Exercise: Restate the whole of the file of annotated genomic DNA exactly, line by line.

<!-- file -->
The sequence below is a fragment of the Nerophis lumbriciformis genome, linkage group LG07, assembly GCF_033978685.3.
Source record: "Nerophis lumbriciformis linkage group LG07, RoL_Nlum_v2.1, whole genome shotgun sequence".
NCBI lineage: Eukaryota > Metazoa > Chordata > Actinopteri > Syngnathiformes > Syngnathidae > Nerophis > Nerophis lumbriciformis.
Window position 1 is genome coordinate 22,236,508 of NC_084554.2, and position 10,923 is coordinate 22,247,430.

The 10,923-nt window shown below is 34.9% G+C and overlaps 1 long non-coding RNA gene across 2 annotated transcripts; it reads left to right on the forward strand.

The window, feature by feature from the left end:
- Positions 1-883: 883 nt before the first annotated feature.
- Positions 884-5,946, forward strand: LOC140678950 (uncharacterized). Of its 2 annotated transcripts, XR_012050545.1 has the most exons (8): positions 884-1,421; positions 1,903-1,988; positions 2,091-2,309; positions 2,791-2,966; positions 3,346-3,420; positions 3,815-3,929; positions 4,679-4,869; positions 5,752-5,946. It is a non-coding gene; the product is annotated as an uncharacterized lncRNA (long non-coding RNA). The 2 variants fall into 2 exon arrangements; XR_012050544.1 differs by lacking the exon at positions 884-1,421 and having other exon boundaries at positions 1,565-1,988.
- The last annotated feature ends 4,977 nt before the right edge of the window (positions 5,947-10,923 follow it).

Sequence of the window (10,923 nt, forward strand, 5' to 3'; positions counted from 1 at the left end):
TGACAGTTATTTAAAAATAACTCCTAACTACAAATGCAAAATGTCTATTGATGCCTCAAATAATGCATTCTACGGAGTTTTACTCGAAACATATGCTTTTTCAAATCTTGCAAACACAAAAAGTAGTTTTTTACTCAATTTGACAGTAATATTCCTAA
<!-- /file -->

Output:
The sequence below is a fragment of the Nerophis lumbriciformis genome, linkage group LG07, assembly GCF_033978685.3.
Source record: "Nerophis lumbriciformis linkage group LG07, RoL_Nlum_v2.1, whole genome shotgun sequence".
NCBI lineage: Eukaryota > Metazoa > Chordata > Actinopteri > Syngnathiformes > Syngnathidae > Nerophis > Nerophis lumbriciformis.
Window position 1 is genome coordinate 22,236,508 of NC_084554.2, and position 10,923 is coordinate 22,247,430.

The 10,923-nt window shown below is 34.9% G+C and overlaps 1 long non-coding RNA gene across 2 annotated transcripts; it reads left to right on the forward strand.

The window, feature by feature from the left end:
- Positions 1-883: 883 nt before the first annotated feature.
- Positions 884-5,946, forward strand: LOC140678950 (uncharacterized). Of its 2 annotated transcripts, XR_012050545.1 has the most exons (8): positions 884-1,421; positions 1,903-1,988; positions 2,091-2,309; positions 2,791-2,966; positions 3,346-3,420; positions 3,815-3,929; positions 4,679-4,869; positions 5,752-5,946. It is a non-coding gene; the product is annotated as an uncharacterized lncRNA (long non-coding RNA). The 2 variants fall into 2 exon arrangements; XR_012050544.1 differs by lacking the exon at positions 884-1,421 and having other exon boundaries at positions 1,565-1,988.
- The last annotated feature ends 4,977 nt before the right edge of the window (positions 5,947-10,923 follow it).

Sequence of the window (10,923 nt, forward strand, 5' to 3'; positions counted from 1 at the left end):
TGACAGTTATTTAAAAATAACTCCTAACTACAAATGCAAAATGTCTATTGATGCCTCAAATAATGCATTCTACGGAGTTTTACTCGAAACATATGCTTTTTCAAATCTTGCAAACACAAAAAGTAGTTTTTTACTCAATTTGACAGTAATATTCCTAA